Customer ATX power supply came in with the complaint of intermittent no power. When testing it with power on, I could see that the fan is not rotating. Not only that, some filter capacitors also became bulge because of the heat accumulated inside the power supply. The failure of the fan would not suck out the heat generated by the components especially the switch mode power transformer.
If you switch off a working power supply and power removed, touch the power transformer, you could feel it is quite warm. Another heat source would be the heat sink where the output diodes attached to it. Diodes run a little bit hotter in filter circuit than diodes in other circuits due to the high current present at the secondary output line.
As for the malfunction fan, you actually could use a Philips oil based contact cleaner to service the fan. The grease inside the fan would run dry after serving for sometimes and eventually stop rotating. Remove the back plastic cap of the fan and spray it with the contact cleaner and you would be surprised the fan could actually regain back its glory. It will actually work just like a new fan. If it still doesn’t rotate, the best choice is to replace with a new fan. If you have the power supply that lying down at your work place then you could salvage the fan and install it.
From the photo at my website you also could see those decayed glue that stick besides the components. Manufacturers purposely used some kind of glue to apply on the components where they think those components will shake or comes out when there is vibration or during shipping. After the equipment work for a long time and the heat generated inside the equipment will turn the glue into conductive and sometimes would even corrode the pins of the components and eventually cause the equipment to stop working.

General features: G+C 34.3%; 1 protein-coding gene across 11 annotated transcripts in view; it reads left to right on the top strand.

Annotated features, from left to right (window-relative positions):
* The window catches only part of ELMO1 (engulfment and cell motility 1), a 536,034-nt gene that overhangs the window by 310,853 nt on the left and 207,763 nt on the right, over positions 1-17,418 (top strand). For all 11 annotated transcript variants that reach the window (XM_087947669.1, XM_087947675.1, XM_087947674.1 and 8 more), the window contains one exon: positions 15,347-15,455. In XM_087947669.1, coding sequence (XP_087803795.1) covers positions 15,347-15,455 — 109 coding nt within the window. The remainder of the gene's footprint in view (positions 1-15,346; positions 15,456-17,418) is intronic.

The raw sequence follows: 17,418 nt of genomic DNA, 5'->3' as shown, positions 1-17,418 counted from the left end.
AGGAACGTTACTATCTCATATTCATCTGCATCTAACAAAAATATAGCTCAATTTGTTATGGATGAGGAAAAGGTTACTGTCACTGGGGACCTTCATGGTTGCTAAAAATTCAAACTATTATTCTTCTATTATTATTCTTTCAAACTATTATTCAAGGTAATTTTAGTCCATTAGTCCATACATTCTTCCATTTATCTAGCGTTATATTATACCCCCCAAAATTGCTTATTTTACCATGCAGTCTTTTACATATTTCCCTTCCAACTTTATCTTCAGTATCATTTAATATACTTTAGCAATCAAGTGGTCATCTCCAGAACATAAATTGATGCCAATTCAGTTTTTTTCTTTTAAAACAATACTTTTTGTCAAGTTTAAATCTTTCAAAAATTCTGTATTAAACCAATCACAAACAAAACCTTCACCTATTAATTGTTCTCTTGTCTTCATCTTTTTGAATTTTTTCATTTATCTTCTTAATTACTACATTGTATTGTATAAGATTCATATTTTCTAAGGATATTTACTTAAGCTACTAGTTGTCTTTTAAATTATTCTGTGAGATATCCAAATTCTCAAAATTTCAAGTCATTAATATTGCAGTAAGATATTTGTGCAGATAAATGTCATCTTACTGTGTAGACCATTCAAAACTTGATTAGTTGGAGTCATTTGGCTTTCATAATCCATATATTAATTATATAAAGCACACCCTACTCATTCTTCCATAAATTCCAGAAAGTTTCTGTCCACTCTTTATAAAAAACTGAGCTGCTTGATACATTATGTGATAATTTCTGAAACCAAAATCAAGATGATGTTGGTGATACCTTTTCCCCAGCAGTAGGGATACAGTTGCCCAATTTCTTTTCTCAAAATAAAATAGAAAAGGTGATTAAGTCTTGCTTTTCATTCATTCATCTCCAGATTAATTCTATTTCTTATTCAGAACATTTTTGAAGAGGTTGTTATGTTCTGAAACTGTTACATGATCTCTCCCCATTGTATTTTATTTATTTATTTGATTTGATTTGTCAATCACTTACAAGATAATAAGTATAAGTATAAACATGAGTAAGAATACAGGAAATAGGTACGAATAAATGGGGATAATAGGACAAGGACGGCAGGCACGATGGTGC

Scrap it off with your test pen and use Thinner solution to clean the printed circuit board. After replacing the capacitors, removed the decayed glue and service the fan, the Atx power supply again given a new life to faithfully serve the computer.
Some ATX power supply would take you a longer time to troubleshoot because of ‘too many’ components on the board. The most frustrated part is that you could not get the spare parts especially the power ic. Even if you could locate one, the price would be sky high and if this happen, I will usually get the customer to buy a new unit since nowadays the price of a new one are quite cheap.